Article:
Ok. So what does it all tell us? First off, The Restrict and Rarely categories represent nations whose governments may permit conceal carry, but where it’s unusual. If we were to group those together with the No category, then a quick visual scan of the plot would suggest roughly equivalent outcomes between legal standards.

I have no idea if this has any significance but, except for Philippines, every single country whose gun murder rate is higher than 1/100,000 is in South or Central America or the Caribbean. What is significant is that those 17 countries are more or less evenly split between permissive and (largely) prohibitive gun carry legislation - and two of the top five rates are from “No” jurisdictions. The actual numbers are seven “No” and ten “Yes.”

On the other end of the spectrum, countries with very low murder rates skew heavily (14 to 1) towards restrictive laws.

On the other hand, suppose we were to group Restrict together with Yes. Perhaps “restrict” makes more sense as “yes, but with some restrictions.” In that case, the top 17 would be shifted to 13 (Yes) to 4 (No). But the bottom 15 would now be a bit more evenly balanced: 11 to 4.

Are more conclusive conclusions possible? Perhaps we need more data, or a better way to interpret and “translate” legal standards. But, either way, let’s turn our attention to data covering US states.

US Gun Laws and Gun Violence

I used a separate Jupyter notebook for this process. If you decide to stick both the world and US data together, be sure to update the data frame naming accordingly.

I’ll begin with data downloaded from the World Population Review Gun Laws by State 2021 page. I’ll load the CSV file in as always using Pandas:

df = pd.read_csv('US-carry-laws-by-state-WPR.csv')

For clarity, I’ll rename the permitReqToCarry column as PermitRequired and rewrite the data frame with only that and the State columns:

df.rename(columns={'permitReqToCarry':'PermitRequired'}, inplace=True)
df = df[['State','PermitRequired']]

As you can see from the Wyoming record in this head output, the table represents a negative value (i.e., no permit is required) as NaN. to make things easier for us, I’ll use fillna to replace those values with False.

	State		PermitRequired
0	Washington	True
1	New York	True
2	New Jersey	True
3	Michigan	True
4	Maryland	True
5	Hawaii		True
6	Connecticut	True
7	California	True
8	Wyoming	NaN
9	Wisconsin	True

df.PermitRequired.fillna('False', inplace=True)

That’ll be all we’ll need for the legal side. I’ll use data from another Wikipedia page to provide us with information about gun violence. I manually removed the columns we’re not interested in before importing the CSV file.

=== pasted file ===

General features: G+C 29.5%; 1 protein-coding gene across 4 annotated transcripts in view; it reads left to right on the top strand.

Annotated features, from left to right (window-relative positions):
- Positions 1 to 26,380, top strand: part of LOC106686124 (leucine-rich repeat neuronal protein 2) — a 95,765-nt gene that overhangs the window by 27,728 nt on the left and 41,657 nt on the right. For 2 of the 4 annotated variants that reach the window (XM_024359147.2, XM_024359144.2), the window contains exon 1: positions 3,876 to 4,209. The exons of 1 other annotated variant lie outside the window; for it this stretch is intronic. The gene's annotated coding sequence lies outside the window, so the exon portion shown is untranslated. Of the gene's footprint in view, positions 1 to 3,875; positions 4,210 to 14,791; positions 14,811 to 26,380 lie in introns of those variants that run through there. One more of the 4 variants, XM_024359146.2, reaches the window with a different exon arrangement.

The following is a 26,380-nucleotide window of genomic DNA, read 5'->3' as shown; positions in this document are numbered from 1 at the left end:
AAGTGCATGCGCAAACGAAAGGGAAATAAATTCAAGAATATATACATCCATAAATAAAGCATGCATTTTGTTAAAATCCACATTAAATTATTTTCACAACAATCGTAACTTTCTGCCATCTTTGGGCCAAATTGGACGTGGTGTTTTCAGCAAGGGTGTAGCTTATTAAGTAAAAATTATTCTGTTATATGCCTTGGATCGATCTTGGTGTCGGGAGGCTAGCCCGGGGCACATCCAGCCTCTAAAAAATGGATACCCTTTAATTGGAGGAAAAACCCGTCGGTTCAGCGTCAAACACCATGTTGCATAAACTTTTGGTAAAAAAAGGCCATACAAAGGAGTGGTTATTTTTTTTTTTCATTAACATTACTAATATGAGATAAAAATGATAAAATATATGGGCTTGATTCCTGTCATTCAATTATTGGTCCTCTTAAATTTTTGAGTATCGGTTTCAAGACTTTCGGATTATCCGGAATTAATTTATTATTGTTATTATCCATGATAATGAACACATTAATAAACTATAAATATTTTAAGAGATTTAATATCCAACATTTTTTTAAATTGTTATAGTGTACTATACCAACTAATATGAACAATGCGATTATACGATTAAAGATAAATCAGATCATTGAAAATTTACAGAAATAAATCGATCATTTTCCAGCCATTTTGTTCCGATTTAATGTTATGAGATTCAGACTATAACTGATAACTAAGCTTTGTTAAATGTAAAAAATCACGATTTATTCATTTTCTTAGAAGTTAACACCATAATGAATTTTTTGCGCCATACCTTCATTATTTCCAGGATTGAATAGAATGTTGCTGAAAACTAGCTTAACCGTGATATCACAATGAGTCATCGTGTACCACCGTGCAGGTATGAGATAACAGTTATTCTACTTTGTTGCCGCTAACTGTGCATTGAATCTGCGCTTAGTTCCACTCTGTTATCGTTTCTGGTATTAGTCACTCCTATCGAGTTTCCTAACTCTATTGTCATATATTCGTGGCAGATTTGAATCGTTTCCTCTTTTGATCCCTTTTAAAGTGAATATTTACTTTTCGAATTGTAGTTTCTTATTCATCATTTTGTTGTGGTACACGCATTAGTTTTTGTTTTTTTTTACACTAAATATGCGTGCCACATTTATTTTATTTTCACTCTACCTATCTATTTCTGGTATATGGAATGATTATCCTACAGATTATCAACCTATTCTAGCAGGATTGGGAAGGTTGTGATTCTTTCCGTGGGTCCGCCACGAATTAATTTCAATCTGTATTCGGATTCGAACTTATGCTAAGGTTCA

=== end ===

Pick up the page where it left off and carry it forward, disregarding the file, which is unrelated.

dfv = pd.read_csv('gun_violence_by_US_State_Wikipedia.csv')

Running head against the data frame shows us we’ve got some cleaning up to do: there isn’t data for every state (as you can see from Alabama). So I’ll run str.contains to remove those rows altogether.

	State		GunMurderRate
0	Alabama	— [a]
1	Alaska		5.3
2	Arizona	2.5
3	Arkansas	3.7
4	California	3.3

dfv = dfv[~dfv.GunMurderRate.str.contains("]", na=False)]

Just as we did with the world data earlier, I’ll create a merged_data data frame, this time referenced on the State column.

merged_data = pd.merge(dfv, df, on='State')

Once again - making sure Plotly is properly imported - I’ll plot my data:

import plotly.graph_objs as go
import plotly.express as px

fig = px.scatter(merged_data, x="GunMurderRate", y="PermitRequired", 
                 hover_data=["GunMurderRate", "PermitRequired", "State"])

And here’s what that gives us:

Not very pretty, but it does give us a quick view of the action. The most noticeable feature is that there are far more states that require permits (“true”) than that don’t (“false”). Having said that, the “permit” states seem, on the whole, to be more clustered towards the dangerous end of the plot, led by Louisiana at 8.1 murders per 100,000 people.

The good news is that no US state has a murder rate that would rank anywhere near the “top” 17 countries we saw earlier. The better news, at least for those who live in Hawaii, is that citizens of that state enjoy great weather and a gun murder rate of 0.3. Not quite Singapore territory, but not bad at all.

But I think it’s reasonable to conclude from the US data at least, that stronger gun laws do not seem to have a noticeable effect on reducing gun crimes.